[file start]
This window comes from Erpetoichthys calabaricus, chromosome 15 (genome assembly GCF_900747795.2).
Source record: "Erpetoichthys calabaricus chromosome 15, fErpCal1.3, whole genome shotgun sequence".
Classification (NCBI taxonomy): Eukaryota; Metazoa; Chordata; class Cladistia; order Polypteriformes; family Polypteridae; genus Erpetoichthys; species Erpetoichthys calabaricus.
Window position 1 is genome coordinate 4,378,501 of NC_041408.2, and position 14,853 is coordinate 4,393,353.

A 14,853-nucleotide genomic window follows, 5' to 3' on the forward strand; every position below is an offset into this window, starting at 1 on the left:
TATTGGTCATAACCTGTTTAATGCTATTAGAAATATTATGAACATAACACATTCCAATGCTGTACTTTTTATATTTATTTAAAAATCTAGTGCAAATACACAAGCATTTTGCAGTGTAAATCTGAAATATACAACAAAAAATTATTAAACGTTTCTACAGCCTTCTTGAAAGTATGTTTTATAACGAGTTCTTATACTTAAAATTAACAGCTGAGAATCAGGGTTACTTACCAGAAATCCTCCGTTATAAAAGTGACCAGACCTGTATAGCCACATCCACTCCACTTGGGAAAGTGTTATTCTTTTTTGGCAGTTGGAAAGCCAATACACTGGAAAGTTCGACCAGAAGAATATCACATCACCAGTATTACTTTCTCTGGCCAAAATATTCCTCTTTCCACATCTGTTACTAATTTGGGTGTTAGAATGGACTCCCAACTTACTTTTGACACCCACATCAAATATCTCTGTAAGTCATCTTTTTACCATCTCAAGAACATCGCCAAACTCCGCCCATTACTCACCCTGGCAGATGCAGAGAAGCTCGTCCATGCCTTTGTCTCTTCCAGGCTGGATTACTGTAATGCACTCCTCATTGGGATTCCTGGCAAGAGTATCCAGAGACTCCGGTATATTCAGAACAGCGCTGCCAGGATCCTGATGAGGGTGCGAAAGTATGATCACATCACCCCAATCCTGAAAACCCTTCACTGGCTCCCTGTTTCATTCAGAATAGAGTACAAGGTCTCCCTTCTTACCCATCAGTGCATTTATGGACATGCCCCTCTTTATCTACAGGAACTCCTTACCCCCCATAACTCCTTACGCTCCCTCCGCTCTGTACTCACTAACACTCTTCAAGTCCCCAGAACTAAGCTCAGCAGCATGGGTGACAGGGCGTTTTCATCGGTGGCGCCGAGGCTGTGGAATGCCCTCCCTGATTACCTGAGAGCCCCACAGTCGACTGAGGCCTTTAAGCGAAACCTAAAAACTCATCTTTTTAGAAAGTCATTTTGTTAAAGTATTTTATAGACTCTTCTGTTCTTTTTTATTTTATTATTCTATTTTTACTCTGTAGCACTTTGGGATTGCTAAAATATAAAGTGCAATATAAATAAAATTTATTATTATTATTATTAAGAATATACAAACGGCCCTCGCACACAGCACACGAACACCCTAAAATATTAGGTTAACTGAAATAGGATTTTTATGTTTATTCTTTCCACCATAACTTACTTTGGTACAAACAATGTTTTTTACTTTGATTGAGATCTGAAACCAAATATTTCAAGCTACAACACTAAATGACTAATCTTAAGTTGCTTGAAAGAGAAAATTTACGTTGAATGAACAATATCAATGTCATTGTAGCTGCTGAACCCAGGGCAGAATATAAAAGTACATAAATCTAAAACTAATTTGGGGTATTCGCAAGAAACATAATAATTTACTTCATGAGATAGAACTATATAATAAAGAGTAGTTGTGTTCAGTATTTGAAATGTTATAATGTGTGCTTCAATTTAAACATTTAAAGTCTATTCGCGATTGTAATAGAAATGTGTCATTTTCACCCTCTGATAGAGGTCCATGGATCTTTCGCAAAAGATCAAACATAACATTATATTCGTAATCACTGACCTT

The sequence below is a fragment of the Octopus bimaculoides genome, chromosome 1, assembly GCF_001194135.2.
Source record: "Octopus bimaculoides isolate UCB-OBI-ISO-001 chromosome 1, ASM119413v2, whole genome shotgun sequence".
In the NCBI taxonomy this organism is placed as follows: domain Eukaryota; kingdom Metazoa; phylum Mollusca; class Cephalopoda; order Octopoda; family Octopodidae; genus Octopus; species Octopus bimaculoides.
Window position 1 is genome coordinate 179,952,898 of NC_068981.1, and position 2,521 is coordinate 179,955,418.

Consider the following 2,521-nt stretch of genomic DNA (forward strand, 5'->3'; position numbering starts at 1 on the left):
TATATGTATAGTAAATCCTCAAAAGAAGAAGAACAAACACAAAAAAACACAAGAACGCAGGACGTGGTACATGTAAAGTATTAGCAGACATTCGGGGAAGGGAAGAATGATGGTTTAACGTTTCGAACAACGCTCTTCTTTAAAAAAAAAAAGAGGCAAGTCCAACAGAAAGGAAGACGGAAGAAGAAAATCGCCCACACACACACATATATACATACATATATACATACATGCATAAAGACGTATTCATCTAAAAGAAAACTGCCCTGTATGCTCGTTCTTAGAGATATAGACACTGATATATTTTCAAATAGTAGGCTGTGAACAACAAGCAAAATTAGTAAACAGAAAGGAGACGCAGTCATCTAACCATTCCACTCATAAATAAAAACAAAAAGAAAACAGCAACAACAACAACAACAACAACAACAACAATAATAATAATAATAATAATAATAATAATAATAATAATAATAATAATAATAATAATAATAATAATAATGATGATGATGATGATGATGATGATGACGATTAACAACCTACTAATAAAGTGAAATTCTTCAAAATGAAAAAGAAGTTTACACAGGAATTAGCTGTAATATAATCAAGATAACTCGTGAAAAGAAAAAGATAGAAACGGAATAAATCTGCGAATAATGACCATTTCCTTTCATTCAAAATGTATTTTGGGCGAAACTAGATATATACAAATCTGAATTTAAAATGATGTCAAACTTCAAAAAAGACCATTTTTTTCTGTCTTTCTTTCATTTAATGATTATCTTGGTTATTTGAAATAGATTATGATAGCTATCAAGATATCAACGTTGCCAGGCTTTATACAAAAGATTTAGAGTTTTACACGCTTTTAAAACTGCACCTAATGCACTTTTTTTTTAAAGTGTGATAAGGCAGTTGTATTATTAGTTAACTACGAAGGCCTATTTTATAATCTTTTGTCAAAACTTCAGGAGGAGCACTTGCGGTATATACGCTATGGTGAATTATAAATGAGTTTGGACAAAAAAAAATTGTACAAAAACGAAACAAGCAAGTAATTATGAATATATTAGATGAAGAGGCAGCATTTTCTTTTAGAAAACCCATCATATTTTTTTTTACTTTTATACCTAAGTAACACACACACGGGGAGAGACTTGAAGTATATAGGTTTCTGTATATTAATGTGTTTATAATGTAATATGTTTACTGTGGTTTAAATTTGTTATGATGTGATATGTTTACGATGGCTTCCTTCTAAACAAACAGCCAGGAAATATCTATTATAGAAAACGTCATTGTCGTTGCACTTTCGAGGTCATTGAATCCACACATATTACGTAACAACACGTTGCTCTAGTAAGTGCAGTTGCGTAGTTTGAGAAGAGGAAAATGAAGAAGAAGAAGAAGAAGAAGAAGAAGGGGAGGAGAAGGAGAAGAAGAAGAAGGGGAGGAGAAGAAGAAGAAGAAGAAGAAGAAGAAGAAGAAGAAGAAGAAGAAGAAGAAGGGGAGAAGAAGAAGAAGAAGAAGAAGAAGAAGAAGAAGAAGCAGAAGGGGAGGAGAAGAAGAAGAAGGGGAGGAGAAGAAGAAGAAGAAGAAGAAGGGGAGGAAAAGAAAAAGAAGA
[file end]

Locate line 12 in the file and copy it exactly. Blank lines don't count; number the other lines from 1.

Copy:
TATATGTATAGTAAATCCTCAAAAGAAGAAGAACAAACACAAAAAAACACAAGAACGCAGGACGTGGTACATGTAAAGTATTAGCAGACATTCGGGGAAGGGAAGAATGATGGTTTAACGTTTCGAACAACGCTCTTCTTTAAAAAAAAAAAGAGGCAAGTCCAACAGAAAGGAAGACGGAAGAAGAAAATCGCCCACACACACACATATATACATACATATATACATACATGCATAAAGACGTATTCATCTAAAAGAAAACTGCCCTGTATGCTCGTTCTTAGAGATATAGACACTGATATATTTTCAAATAGTAGGCTGTGAACAACAAGCAAAATTAGTAAACAGAAAGGAGACGCAGTCATCTAACCATTCCACTCATAAATAAAAACAAAAAGAAAACAGCAACAACAACAACAACAACAACAACAACAATAATAATAATAATAATAATAATAATAATAATAATAATAATAATAATAATAATAATAATAATAATAATGATGATGATGATGATGATGATGATGACGATTAACAACCTACTAATAAAGTGAAATTCTTCAAAATGAAAAAGAAGTTTACACAGGAATTAGCTGTAATATAATCAAGATAACTCGTGAAAAGAAAAAGATAGAAACGGAATAAATCTGCGAATAATGACCATTTCCTTTCATTCAAAATGTATTTTGGGCGAAACTAGATATATACAAATCTGAATTTAAAATGATGTCAAACTTCAAAAAAGACCATTTTTTTCTGTCTTTCTTTCATTTAATGATTATCTTGGTTATTTGAAATAGATTATGATAGCTATCAAGATATCAACGTTGCCAGGCTTTATACAAAAGATTTAGAGTTTTACACGCTTTTAAAACTGCACCTAATGCACTTTTTTTTTAAAGTGTGATAAGGCAGTTGTATTATTAGTTAACTACGAAGGCCTATTTTATAATCTTTTGTCAAAACTTCAGGAGGAGCACTTGCGGTATATACGCTATGGTGAATTATAAATGAGTTTGGACAAAAAAAAATTGTACAAAAACGAAACAAGCAAGTAATTATGAATATATTAGATGAAGAGGCAGCATTTTCTTTTAGAAAACCCATCATATTTTTTTTTACTTTTATACCTAAGTAACACACACACGGGGAGAGACTTGAAGTATATAGGTTTCTGTATATTAATGTGTTTATAATGTAATATGTTTACTGTGGTTTAAATTTGTTATGATGTGATATGTTTACGATGGCTTCCTTCTAAACAAACAGCCAGGAAATATCTATTATAGAAAACGTCATTGTCGTTGCACTTTCGAGGTCATTGAATCCACACATATTACGTAACAACACGTTGCTCTAGTAAGTGCAGTTGCGTAGTTTGAGAAGAGGAAAATGAAGAAGAAGAAGAAGAAGAAGAAGAAGGGGAGGAGAAGGAGAAGAAGAAGAAGGGGAGGAGAAGAAGAAGAAGAAGAAGAAGAAGAAGAAGAAGAAGAAGAAGAAGAAGAAGGGGAGAAGAAGAAGAAGAAGAAGAAGAAGAAGAAGAAGAAGCAGAAGGGGAGGAGAAGAAGAAGAAGGGGAGGAGAAGAAGAAGAAGAAGAAGAAGGGGAGGAAAAGAAAAAGAAGA